Jail population almost 50 percent over capacity

Commissioners meeting with judges, other justice system officers to find answers

From Staff Reports

Sept. 10, 2008 - Local justice system authorities will meet with county commissioners this week to discuss the crowded conditions at the county jail.

The jail was built to accommodate just under 100 prisoners, but in the last 2 1/2 months has held double-digit numbers only three times.

One in June and once in July, the jail's daily census count was 97. On July 3 held 92 prisoners.

The rise in the number of inmates began climbing in mid-June, and as of Tuesday had reached 144, according to daily census reports provided by the sheriff's office.

The inmate count has been an even 100 on three occasions, but on almost every other day has been well above that figure, according to News-Telegram records compiled from daily reports provided by the Hopkins County Sheriff's Office.

On Aug. 9, the number reached what then seemed like a whopping 120 inmates, but that figure would soon seem low. The count hit 133 on Aug. 31, climbed to 135 on Sept. 2, and rose to 137 on Sept. 4 and 5.

On Tuesday, the jail census had jumped to 144, almost 47 percent over capacity.

Finding room to house that many inmates, as well as funding for supplies and bedding materials, has proven quite a challenge for jail staff, who are taxed to keep up with the increase in numbers.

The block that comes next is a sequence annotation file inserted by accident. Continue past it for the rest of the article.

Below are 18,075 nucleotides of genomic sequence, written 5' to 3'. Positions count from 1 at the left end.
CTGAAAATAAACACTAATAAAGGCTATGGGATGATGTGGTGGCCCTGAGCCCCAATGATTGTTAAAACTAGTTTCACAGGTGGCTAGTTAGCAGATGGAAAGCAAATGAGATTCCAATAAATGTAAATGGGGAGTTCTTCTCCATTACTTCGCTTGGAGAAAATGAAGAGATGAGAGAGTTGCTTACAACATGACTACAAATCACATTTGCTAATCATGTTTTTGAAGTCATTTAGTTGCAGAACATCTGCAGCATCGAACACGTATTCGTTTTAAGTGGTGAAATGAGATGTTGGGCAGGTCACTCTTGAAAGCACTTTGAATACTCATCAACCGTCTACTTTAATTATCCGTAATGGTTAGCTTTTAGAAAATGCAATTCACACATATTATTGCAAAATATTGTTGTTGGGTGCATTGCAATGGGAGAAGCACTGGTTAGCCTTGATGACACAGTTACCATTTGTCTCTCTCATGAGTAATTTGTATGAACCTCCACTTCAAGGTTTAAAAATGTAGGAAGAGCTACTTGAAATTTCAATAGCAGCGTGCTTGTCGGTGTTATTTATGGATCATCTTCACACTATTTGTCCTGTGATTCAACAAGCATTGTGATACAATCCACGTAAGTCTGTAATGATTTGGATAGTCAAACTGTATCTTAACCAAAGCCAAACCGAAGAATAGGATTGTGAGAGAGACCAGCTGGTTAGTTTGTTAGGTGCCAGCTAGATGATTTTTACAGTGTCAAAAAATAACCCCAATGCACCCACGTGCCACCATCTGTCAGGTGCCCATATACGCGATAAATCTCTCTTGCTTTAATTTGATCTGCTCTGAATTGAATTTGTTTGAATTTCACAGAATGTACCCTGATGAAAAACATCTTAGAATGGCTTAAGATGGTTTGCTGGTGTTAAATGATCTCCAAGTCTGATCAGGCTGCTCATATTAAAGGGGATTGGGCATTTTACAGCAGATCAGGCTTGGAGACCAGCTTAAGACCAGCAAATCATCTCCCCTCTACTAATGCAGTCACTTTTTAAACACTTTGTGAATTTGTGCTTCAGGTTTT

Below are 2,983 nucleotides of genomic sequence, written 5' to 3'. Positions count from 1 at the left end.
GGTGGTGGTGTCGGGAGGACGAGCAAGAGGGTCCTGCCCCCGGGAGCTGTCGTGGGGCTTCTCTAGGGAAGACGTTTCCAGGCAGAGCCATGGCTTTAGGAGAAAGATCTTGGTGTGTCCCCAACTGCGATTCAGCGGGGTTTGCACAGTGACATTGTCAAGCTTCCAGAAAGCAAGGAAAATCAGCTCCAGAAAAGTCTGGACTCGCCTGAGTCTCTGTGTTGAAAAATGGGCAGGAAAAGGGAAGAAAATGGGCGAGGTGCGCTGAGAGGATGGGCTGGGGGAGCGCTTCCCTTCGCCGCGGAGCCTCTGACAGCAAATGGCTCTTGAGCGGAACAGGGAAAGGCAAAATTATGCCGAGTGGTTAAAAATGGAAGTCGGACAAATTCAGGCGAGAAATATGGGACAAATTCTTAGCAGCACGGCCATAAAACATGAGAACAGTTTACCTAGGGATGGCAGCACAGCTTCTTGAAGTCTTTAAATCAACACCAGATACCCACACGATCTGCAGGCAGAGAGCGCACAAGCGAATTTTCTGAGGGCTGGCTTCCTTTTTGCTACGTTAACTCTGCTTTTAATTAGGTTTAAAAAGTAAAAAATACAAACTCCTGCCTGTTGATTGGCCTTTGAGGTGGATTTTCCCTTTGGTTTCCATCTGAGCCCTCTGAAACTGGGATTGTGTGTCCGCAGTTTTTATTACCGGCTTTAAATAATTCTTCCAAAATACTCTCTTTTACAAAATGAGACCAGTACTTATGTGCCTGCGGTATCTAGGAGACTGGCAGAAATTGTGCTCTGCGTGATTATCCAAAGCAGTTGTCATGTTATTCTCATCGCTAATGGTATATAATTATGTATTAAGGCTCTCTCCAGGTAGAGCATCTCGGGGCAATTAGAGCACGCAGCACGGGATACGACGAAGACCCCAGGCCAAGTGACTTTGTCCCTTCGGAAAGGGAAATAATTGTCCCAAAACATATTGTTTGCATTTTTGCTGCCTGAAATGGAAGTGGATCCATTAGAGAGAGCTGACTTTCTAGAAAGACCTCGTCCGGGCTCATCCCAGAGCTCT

On Thursday, the sheriff and his administrative secretary, the jail administrator, the county court-at-law and state district judges, both justices of the peace, and the county and district attorneys are slated to discuss the jail overcrowding with county commissioners.

The session, which is open to the public, is slated to begin at 4 p.m. in the commissioners courtroom at the Hopkins County Courthouse. Likely topics for discussion include the reasons for overcrowding and potential solutions or timetable to either reduce the overcrowding or presenting plans toward resolving the overpopulation.

In addition to finding a place to put the increased number of inmates at the county jail and costs associated with housing them, the issue of jail overcrowding could represent an even bigger problem. The county jail does not meet state jail standards by which the facility is evaluated and given accreditation to remain open.

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